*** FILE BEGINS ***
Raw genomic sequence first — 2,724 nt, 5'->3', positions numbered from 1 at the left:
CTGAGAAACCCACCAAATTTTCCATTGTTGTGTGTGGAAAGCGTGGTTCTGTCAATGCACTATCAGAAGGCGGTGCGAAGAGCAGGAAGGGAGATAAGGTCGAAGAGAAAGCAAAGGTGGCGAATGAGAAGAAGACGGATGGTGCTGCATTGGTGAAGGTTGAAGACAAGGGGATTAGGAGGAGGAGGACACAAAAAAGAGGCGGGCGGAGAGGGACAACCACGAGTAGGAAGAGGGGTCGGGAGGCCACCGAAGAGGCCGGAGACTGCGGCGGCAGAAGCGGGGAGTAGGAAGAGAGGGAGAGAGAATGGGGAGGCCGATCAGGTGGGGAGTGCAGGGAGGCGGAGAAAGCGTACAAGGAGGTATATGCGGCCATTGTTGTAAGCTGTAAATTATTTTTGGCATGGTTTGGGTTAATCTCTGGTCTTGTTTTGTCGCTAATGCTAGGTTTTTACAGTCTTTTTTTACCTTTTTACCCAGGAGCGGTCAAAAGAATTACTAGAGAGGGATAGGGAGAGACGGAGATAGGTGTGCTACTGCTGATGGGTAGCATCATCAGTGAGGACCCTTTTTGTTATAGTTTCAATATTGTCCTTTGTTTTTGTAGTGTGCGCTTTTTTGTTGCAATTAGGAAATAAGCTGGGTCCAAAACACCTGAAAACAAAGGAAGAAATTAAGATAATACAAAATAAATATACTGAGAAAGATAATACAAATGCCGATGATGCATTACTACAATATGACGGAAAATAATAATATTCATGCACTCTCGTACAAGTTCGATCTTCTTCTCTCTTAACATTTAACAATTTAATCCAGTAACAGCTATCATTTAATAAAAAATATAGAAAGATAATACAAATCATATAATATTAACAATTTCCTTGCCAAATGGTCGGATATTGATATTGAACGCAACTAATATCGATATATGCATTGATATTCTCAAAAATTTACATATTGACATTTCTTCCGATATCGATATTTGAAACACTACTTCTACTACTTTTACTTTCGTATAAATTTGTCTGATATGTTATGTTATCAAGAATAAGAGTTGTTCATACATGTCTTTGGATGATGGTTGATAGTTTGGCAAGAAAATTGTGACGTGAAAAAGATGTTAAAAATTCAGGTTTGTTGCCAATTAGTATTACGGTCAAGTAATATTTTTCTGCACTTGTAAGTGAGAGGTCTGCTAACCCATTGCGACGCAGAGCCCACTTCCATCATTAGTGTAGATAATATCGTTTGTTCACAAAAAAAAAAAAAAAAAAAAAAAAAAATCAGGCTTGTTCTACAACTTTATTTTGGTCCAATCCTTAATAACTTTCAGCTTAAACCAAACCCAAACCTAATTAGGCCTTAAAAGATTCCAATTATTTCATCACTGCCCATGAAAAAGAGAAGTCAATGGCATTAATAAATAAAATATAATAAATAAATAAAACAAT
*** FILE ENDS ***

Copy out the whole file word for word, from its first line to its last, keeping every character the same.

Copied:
Raw genomic sequence first — 2,724 nt, 5'->3', positions numbered from 1 at the left:
CTGAGAAACCCACCAAATTTTCCATTGTTGTGTGTGGAAAGCGTGGTTCTGTCAATGCACTATCAGAAGGCGGTGCGAAGAGCAGGAAGGGAGATAAGGTCGAAGAGAAAGCAAAGGTGGCGAATGAGAAGAAGACGGATGGTGCTGCATTGGTGAAGGTTGAAGACAAGGGGATTAGGAGGAGGAGGACACAAAAAAGAGGCGGGCGGAGAGGGACAACCACGAGTAGGAAGAGGGGTCGGGAGGCCACCGAAGAGGCCGGAGACTGCGGCGGCAGAAGCGGGGAGTAGGAAGAGAGGGAGAGAGAATGGGGAGGCCGATCAGGTGGGGAGTGCAGGGAGGCGGAGAAAGCGTACAAGGAGGTATATGCGGCCATTGTTGTAAGCTGTAAATTATTTTTGGCATGGTTTGGGTTAATCTCTGGTCTTGTTTTGTCGCTAATGCTAGGTTTTTACAGTCTTTTTTTACCTTTTTACCCAGGAGCGGTCAAAAGAATTACTAGAGAGGGATAGGGAGAGACGGAGATAGGTGTGCTACTGCTGATGGGTAGCATCATCAGTGAGGACCCTTTTTGTTATAGTTTCAATATTGTCCTTTGTTTTTGTAGTGTGCGCTTTTTTGTTGCAATTAGGAAATAAGCTGGGTCCAAAACACCTGAAAACAAAGGAAGAAATTAAGATAATACAAAATAAATATACTGAGAAAGATAATACAAATGCCGATGATGCATTACTACAATATGACGGAAAATAATAATATTCATGCACTCTCGTACAAGTTCGATCTTCTTCTCTCTTAACATTTAACAATTTAATCCAGTAACAGCTATCATTTAATAAAAAATATAGAAAGATAATACAAATCATATAATATTAACAATTTCCTTGCCAAATGGTCGGATATTGATATTGAACGCAACTAATATCGATATATGCATTGATATTCTCAAAAATTTACATATTGACATTTCTTCCGATATCGATATTTGAAACACTACTTCTACTACTTTTACTTTCGTATAAATTTGTCTGATATGTTATGTTATCAAGAATAAGAGTTGTTCATACATGTCTTTGGATGATGGTTGATAGTTTGGCAAGAAAATTGTGACGTGAAAAAGATGTTAAAAATTCAGGTTTGTTGCCAATTAGTATTACGGTCAAGTAATATTTTTCTGCACTTGTAAGTGAGAGGTCTGCTAACCCATTGCGACGCAGAGCCCACTTCCATCATTAGTGTAGATAATATCGTTTGTTCACAAAAAAAAAAAAAAAAAAAAAAAAAAATCAGGCTTGTTCTACAACTTTATTTTGGTCCAATCCTTAATAACTTTCAGCTTAAACCAAACCCAAACCTAATTAGGCCTTAAAAGATTCCAATTATTTCATCACTGCCCATGAAAAAGAGAAGTCAATGGCATTAATAAATAAAATATAATAAATAAATAAAACAAT